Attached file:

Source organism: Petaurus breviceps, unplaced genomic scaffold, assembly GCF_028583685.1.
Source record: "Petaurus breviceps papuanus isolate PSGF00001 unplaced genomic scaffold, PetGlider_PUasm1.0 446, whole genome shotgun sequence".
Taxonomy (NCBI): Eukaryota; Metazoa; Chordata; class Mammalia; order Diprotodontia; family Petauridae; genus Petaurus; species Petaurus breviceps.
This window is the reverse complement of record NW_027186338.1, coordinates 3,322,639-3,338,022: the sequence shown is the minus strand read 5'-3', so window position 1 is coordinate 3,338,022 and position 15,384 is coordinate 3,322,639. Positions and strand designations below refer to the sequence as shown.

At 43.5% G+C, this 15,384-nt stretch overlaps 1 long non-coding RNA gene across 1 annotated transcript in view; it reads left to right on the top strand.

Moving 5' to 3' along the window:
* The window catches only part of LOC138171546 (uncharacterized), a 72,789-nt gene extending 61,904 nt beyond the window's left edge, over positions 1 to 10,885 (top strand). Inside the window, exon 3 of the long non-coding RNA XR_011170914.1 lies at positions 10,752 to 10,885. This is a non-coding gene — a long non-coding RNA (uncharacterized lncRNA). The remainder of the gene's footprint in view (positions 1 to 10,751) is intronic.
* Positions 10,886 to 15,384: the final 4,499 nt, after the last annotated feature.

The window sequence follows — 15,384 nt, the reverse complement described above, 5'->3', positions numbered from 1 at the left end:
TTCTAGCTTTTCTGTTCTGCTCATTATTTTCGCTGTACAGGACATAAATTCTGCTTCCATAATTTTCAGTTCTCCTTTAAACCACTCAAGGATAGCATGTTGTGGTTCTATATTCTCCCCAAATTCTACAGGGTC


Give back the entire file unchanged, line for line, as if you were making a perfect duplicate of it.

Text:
Source organism: Petaurus breviceps, unplaced genomic scaffold, assembly GCF_028583685.1.
Source record: "Petaurus breviceps papuanus isolate PSGF00001 unplaced genomic scaffold, PetGlider_PUasm1.0 446, whole genome shotgun sequence".
Taxonomy (NCBI): Eukaryota; Metazoa; Chordata; class Mammalia; order Diprotodontia; family Petauridae; genus Petaurus; species Petaurus breviceps.
This window is the reverse complement of record NW_027186338.1, coordinates 3,322,639-3,338,022: the sequence shown is the minus strand read 5'-3', so window position 1 is coordinate 3,338,022 and position 15,384 is coordinate 3,322,639. Positions and strand designations below refer to the sequence as shown.

At 43.5% G+C, this 15,384-nt stretch overlaps 1 long non-coding RNA gene across 1 annotated transcript in view; it reads left to right on the top strand.

Moving 5' to 3' along the window:
* The window catches only part of LOC138171546 (uncharacterized), a 72,789-nt gene extending 61,904 nt beyond the window's left edge, over positions 1 to 10,885 (top strand). Inside the window, exon 3 of the long non-coding RNA XR_011170914.1 lies at positions 10,752 to 10,885. This is a non-coding gene — a long non-coding RNA (uncharacterized lncRNA). The remainder of the gene's footprint in view (positions 1 to 10,751) is intronic.
* Positions 10,886 to 15,384: the final 4,499 nt, after the last annotated feature.

The window sequence follows — 15,384 nt, the reverse complement described above, 5'->3', positions numbered from 1 at the left end:
TTCTAGCTTTTCTGTTCTGCTCATTATTTTCGCTGTACAGGACATAAATTCTGCTTCCATAATTTTCAGTTCTCCTTTAAACCACTCAAGGATAGCATGTTGTGGTTCTATATTCTCCCCAAATTCTACAGGGTC